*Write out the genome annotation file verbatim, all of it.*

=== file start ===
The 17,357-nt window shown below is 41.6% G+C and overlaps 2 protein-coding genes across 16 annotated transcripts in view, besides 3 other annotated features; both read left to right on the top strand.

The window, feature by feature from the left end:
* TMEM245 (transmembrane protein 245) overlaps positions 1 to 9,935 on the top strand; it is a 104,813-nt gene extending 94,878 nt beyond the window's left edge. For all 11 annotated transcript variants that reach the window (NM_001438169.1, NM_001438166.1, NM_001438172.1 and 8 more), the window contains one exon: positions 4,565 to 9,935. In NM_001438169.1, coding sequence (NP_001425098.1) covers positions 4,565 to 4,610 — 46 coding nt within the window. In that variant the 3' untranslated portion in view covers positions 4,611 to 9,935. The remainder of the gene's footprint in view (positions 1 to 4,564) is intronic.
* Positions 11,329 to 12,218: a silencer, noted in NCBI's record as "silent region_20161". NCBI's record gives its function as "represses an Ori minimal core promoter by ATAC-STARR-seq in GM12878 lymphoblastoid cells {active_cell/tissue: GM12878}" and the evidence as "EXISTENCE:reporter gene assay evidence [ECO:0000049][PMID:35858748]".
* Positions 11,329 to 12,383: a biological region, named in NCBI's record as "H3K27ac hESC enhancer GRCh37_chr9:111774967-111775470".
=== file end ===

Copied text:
The 17,357-nt window shown below is 41.6% G+C and overlaps 2 protein-coding genes across 16 annotated transcripts in view, besides 3 other annotated features; both read left to right on the top strand.

The window, feature by feature from the left end:
* TMEM245 (transmembrane protein 245) overlaps positions 1 to 9,935 on the top strand; it is a 104,813-nt gene extending 94,878 nt beyond the window's left edge. For all 11 annotated transcript variants that reach the window (NM_001438169.1, NM_001438166.1, NM_001438172.1 and 8 more), the window contains one exon: positions 4,565 to 9,935. In NM_001438169.1, coding sequence (NP_001425098.1) covers positions 4,565 to 4,610 — 46 coding nt within the window. In that variant the 3' untranslated portion in view covers positions 4,611 to 9,935. The remainder of the gene's footprint in view (positions 1 to 4,564) is intronic.
* Positions 11,329 to 12,218: a silencer, noted in NCBI's record as "silent region_20161". NCBI's record gives its function as "represses an Ori minimal core promoter by ATAC-STARR-seq in GM12878 lymphoblastoid cells {active_cell/tissue: GM12878}" and the evidence as "EXISTENCE:reporter gene assay evidence [ECO:0000049][PMID:35858748]".
* Positions 11,329 to 12,383: a biological region, named in NCBI's record as "H3K27ac hESC enhancer GRCh37_chr9:111774967-111775470".